The Business, Energy and Industrial Strategy Committee in the House of Commons recently ran a public call for evidence on post-pandemic growth and the UK labour market. The Committee wished to understand whether the UK has enough workers with the right skills in the right places to do the jobs required in our economy.
At Ufi, we see it as a core function of the UK labour market to provide the skilled people necessary for the success of the UK economy. As the UK moves out of the pandemic, economic growth will be underpinned by increasing productivity which has to come from improving the skills base of the labour market. We know that digital tools and technology present a proven means to deliver the skills system the UK needs. Well designed technology allows older people, people looking to enter or re-enter the job market and those who have not thrived in traditional education to better access training and opportunities.
In our response to the BEIS Select Committee we make three key points:
- The UK needs to use technology to get the right skills in the right places
This means supporting and funding digital infrastructure, addressing digital poverty and ensuring that qualified and well-equipped teachers exist across the UK. Technology can unlock training and work opportunities for those furthest from them. By including and supporting parts of the UK labour market who are furthest from the benefits of economic growth, we can address some of the most chronic skills shortages and biggest labour market inequities.
- Technology is changing the workplace and it should change how we prepare for work
Technology is changing how we are recruited, how we reskill in work and how we interact with each other in the workplace. While it is important that regulations around workers’ rights are strong, it is important that those regulations do not inhibit well developed and deployed digital tools that have the power to make the workplace more inclusive for those furthest from work and training. By giving learners agency over their own future, the right tech-based approach can reduce barriers to participation and make everyone more active participants in work.
- As we work for longer, technology can support how individuals and society adjust, future-proofing UK skills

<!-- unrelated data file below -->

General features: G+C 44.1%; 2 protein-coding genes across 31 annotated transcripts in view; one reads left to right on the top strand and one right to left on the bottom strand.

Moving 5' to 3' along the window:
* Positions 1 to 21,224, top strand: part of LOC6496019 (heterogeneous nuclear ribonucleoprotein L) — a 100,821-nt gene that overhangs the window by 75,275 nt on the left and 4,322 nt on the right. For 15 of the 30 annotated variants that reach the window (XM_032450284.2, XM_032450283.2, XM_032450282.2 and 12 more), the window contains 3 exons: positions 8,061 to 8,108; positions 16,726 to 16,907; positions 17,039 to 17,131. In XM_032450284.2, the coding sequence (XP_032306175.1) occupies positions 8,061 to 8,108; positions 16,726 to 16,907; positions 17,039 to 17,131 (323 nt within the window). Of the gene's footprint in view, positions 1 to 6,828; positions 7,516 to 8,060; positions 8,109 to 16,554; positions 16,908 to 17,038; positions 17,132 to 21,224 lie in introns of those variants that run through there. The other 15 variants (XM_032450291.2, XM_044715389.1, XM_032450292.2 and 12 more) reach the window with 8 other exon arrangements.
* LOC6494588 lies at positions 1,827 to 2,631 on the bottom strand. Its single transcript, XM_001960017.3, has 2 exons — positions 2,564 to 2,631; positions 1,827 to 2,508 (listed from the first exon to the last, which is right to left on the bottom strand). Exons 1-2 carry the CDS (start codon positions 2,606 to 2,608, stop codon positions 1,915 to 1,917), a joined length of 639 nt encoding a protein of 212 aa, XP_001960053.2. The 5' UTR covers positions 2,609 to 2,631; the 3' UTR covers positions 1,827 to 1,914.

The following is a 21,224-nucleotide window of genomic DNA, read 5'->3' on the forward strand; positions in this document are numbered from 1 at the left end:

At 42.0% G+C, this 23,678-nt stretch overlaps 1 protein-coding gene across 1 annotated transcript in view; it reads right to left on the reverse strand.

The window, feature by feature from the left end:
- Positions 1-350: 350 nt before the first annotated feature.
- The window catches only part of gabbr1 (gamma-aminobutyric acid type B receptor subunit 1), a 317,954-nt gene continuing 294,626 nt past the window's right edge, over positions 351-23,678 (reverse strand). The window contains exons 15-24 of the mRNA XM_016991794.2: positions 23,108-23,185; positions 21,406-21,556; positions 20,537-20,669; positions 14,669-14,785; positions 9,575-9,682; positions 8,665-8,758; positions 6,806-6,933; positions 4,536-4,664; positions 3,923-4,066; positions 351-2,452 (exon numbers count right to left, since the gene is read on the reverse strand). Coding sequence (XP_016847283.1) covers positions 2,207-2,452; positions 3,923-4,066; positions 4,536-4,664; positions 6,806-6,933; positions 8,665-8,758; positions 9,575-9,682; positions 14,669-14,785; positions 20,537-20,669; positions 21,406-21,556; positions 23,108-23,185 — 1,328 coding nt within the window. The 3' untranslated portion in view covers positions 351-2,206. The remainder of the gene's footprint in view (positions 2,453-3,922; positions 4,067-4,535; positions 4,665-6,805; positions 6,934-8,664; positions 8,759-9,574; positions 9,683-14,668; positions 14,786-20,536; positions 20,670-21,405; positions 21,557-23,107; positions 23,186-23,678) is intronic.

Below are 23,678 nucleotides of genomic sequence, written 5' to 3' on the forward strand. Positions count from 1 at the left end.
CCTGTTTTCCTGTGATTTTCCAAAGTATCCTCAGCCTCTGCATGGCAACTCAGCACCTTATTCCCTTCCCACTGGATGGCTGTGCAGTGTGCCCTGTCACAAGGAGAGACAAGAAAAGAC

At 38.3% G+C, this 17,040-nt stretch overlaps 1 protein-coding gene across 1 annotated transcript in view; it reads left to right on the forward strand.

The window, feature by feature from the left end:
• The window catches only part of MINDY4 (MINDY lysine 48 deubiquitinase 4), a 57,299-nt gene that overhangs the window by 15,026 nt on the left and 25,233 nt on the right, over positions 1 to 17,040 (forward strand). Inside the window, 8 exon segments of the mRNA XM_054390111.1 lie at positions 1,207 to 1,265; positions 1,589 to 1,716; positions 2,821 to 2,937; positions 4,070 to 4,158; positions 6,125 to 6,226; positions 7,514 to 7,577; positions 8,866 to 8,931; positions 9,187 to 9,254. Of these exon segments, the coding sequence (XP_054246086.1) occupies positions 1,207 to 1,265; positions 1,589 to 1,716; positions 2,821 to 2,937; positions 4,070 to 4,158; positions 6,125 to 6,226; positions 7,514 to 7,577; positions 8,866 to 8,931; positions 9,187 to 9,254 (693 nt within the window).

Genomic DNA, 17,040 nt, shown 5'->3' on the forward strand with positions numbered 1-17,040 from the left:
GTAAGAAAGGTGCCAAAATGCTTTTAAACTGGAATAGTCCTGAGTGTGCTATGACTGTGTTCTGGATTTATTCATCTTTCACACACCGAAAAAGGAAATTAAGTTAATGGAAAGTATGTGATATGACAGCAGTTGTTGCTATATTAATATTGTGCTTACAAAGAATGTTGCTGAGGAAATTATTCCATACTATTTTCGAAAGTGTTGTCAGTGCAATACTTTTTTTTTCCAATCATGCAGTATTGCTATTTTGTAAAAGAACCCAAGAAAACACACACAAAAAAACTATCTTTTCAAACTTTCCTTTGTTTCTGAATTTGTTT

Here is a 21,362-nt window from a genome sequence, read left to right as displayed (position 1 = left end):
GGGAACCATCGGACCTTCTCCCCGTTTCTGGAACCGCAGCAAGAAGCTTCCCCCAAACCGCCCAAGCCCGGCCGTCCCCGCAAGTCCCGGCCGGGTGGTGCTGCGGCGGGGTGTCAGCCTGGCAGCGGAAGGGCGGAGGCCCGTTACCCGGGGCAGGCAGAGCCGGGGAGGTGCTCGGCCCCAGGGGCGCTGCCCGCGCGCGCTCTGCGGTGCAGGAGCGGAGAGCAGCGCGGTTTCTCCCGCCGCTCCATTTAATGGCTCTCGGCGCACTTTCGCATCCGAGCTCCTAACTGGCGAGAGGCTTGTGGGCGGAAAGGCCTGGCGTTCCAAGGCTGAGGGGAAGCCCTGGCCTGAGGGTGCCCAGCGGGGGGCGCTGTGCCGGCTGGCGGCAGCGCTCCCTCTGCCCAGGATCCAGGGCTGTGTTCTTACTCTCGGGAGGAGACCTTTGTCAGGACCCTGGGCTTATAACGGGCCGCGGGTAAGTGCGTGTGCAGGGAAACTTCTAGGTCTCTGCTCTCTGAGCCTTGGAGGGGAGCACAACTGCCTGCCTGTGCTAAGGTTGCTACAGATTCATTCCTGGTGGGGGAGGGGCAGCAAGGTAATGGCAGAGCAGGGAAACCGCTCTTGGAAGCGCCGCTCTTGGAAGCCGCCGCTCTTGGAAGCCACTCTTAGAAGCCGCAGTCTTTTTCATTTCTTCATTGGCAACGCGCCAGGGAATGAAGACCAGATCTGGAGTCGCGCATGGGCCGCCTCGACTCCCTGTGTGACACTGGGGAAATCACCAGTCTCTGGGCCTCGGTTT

Retraining is essential for all workers, but in particular older workers and those who want to get into work, who often face the biggest risks when deciding to start retraining and have some of the most significant number of responsibilities outside of work. Flexible funding models, and tools, which empower individuals and employers to learn throughout their lives is essential. Technology can make training more accessible by reducing the financial, personal and time risks. We cannot learn all that we need in the first 18 years of our lives, we all need to retrain throughout our working lives.
Our response is supported by case studies from several Ufi supported projects and ventures operating across the UK. The relevant projects include:
A careers platform where students can experience the world of work and university before they apply.
Thrive - Career Matters
Guided support for care leavers via a skills platform, which offers personalised layers of support for learners.
Cities of Learning - The RSA
Creates new pathways into learning and employment by connecting formal, informal, and in-work learning opportunities that exist across cities via a system of digital open badges.
Helps jobseekers, looking for employment in lower paying sectors like services and hospitality, recognise the skills that they have, find and apply for relevant high-quality jobs, and to develop new skills to improve their employability and career progression.
Digital Aspire - Digital Unite
Focuses on people with Learning Disabilities who can work but are unemployed and would like to find new roles by supporting learners to develop their digital skills and confidence.
Offers learners intensive bootcamp training for those wanting to start a career in cyber-security.
A digital platform and online community providing access to crucial care skills for the 13.5 million unpaid carers in the UK.
Each case study explores how technology can help the UK improve skills, address the productivity crisis and secure strong post-pandemic growth.
You can read the Executive Summary and recommendations below – or download the full response